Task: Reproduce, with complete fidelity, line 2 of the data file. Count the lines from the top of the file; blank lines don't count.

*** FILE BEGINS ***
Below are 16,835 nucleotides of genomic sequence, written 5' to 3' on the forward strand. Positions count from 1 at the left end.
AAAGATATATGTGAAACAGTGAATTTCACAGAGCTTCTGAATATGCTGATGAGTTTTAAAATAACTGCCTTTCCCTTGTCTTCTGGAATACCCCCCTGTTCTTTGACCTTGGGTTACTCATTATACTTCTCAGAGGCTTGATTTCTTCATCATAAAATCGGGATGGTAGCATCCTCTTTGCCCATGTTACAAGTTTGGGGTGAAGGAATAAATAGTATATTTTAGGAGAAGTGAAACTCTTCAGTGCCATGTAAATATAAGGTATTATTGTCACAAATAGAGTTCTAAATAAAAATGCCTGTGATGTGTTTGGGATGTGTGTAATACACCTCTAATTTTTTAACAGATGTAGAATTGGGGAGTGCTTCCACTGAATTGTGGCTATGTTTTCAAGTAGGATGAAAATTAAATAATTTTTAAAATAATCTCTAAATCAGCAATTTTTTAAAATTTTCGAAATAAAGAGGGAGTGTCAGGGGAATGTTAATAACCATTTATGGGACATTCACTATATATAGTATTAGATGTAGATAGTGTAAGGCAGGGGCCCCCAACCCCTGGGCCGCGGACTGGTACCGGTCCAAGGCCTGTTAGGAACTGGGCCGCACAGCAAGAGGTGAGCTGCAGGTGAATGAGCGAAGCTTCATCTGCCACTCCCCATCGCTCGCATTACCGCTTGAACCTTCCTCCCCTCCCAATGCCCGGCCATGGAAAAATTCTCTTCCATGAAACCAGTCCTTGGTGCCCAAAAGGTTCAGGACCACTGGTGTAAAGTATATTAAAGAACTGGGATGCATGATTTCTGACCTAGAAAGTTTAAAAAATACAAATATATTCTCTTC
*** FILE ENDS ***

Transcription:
AAAGATATATGTGAAACAGTGAATTTCACAGAGCTTCTGAATATGCTGATGAGTTTTAAAATAACTGCCTTTCCCTTGTCTTCTGGAATACCCCCCTGTTCTTTGACCTTGGGTTACTCATTATACTTCTCAGAGGCTTGATTTCTTCATCATAAAATCGGGATGGTAGCATCCTCTTTGCCCATGTTACAAGTTTGGGGTGAAGGAATAAATAGTATATTTTAGGAGAAGTGAAACTCTTCAGTGCCATGTAAATATAAGGTATTATTGTCACAAATAGAGTTCTAAATAAAAATGCCTGTGATGTGTTTGGGATGTGTGTAATACACCTCTAATTTTTTAACAGATGTAGAATTGGGGAGTGCTTCCACTGAATTGTGGCTATGTTTTCAAGTAGGATGAAAATTAAATAATTTTTAAAATAATCTCTAAATCAGCAATTTTTTAAAATTTTCGAAATAAAGAGGGAGTGTCAGGGGAATGTTAATAACCATTTATGGGACATTCACTATATATAGTATTAGATGTAGATAGTGTAAGGCAGGGGCCCCCAACCCCTGGGCCGCGGACTGGTACCGGTCCAAGGCCTGTTAGGAACTGGGCCGCACAGCAAGAGGTGAGCTGCAGGTGAATGAGCGAAGCTTCATCTGCCACTCCCCATCGCTCGCATTACCGCTTGAACCTTCCTCCCCTCCCAATGCCCGGCCATGGAAAAATTCTCTTCCATGAAACCAGTCCTTGGTGCCCAAAAGGTTCAGGACCACTGGTGTAAAGTATATTAAAGAACTGGGATGCATGATTTCTGACCTAGAAAGTTTAAAAAATACAAATATATTCTCTTC